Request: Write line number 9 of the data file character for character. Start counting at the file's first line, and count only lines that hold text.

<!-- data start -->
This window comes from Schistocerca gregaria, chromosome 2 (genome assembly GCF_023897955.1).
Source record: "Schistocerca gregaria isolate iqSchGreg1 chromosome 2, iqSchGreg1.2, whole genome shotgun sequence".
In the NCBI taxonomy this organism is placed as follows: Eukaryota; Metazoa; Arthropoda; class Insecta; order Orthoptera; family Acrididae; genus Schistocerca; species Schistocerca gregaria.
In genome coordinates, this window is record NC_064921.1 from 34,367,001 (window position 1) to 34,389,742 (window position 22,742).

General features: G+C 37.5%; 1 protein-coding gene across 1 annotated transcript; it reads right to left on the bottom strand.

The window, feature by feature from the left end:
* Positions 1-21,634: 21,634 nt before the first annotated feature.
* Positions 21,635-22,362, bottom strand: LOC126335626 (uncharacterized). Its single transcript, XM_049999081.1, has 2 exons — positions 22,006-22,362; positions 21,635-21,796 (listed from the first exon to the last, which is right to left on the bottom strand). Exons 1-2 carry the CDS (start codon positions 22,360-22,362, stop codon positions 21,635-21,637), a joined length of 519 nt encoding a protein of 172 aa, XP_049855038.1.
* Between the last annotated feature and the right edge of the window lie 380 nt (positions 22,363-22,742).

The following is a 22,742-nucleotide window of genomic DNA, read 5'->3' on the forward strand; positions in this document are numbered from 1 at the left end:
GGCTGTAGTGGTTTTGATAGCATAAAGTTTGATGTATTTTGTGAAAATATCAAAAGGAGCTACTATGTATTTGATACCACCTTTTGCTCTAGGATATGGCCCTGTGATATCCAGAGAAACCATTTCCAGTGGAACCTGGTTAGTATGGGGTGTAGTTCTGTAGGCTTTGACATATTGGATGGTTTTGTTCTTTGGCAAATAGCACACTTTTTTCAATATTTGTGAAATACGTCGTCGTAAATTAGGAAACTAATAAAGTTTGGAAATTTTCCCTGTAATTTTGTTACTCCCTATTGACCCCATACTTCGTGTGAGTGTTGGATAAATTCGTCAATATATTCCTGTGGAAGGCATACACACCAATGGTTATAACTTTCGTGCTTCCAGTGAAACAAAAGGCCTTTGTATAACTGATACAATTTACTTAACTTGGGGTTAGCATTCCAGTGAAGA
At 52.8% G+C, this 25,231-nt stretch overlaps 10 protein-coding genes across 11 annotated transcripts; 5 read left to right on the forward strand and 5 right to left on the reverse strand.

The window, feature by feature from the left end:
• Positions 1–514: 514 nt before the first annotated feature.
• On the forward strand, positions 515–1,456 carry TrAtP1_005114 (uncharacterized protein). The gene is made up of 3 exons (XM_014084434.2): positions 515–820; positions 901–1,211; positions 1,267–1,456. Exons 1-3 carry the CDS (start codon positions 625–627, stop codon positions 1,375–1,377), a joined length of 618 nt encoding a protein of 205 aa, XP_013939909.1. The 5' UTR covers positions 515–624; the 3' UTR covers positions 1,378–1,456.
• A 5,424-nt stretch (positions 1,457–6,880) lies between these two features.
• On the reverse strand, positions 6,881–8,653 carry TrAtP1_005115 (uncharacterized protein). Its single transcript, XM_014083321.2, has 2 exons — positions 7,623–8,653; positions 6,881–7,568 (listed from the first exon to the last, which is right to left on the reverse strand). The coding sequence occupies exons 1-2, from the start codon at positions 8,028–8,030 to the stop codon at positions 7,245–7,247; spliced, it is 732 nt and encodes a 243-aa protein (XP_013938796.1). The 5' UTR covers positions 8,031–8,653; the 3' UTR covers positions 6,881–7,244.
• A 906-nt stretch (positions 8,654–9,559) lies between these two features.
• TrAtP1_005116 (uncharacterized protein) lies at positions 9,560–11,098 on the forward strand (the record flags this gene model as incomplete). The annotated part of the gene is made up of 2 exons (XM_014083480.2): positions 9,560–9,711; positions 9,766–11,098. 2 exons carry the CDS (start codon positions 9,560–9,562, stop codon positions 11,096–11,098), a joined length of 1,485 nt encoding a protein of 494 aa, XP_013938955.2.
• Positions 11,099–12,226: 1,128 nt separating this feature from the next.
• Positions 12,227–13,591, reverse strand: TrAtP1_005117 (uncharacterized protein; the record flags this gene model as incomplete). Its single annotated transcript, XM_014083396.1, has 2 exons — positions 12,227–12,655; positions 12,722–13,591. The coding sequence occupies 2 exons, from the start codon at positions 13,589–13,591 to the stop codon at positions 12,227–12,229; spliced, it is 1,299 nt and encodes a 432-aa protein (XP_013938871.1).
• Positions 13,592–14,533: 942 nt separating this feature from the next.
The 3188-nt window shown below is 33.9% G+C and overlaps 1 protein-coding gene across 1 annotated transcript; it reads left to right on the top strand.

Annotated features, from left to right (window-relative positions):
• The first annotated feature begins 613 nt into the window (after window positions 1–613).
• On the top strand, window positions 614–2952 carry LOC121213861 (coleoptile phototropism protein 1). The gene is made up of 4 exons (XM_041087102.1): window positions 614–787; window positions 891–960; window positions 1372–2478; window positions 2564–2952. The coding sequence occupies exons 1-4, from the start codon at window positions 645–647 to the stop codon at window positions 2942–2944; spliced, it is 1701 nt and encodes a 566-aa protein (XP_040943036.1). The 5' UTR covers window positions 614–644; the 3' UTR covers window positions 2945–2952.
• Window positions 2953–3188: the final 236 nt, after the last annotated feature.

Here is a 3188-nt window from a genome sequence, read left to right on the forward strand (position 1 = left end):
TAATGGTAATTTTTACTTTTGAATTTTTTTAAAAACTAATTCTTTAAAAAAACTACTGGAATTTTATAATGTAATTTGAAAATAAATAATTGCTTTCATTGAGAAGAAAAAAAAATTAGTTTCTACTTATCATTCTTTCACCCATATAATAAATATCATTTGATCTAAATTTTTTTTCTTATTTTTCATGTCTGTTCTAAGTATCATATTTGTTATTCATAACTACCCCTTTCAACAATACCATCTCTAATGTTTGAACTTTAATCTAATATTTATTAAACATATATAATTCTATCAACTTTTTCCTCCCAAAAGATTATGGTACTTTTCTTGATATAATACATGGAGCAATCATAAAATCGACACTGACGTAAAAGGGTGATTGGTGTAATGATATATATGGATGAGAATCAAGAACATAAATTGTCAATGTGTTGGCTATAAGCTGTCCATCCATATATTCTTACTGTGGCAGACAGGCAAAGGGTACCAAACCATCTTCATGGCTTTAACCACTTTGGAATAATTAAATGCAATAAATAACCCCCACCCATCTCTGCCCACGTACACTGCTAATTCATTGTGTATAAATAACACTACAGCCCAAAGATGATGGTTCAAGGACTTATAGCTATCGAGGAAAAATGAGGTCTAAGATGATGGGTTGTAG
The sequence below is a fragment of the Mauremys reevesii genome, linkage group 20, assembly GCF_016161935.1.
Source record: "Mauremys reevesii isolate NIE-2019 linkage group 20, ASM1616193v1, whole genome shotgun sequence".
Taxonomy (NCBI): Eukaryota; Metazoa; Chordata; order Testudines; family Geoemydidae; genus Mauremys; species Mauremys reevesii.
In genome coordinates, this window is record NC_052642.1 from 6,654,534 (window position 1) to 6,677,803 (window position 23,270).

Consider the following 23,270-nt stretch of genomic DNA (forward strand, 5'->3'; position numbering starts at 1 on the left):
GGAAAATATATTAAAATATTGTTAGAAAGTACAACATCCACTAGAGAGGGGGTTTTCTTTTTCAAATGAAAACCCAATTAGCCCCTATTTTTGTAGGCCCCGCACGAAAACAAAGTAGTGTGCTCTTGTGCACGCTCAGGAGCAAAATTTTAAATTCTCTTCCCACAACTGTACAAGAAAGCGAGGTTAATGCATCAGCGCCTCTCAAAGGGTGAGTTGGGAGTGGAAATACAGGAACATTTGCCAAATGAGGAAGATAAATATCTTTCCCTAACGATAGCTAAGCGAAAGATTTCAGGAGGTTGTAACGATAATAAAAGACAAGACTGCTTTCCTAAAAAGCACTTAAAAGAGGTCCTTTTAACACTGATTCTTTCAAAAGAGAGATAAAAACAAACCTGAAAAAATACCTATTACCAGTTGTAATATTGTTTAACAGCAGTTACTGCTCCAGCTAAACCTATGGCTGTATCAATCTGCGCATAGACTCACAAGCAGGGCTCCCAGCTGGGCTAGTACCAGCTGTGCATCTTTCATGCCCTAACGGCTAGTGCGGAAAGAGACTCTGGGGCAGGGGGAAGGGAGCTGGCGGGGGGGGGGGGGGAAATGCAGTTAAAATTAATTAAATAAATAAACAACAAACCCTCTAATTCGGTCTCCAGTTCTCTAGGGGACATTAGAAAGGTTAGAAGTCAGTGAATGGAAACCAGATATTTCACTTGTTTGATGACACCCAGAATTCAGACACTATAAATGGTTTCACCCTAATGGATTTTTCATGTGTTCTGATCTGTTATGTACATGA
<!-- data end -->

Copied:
* Between the last annotated feature and the right edge of the window lie 380 nt (positions 22,363-22,742).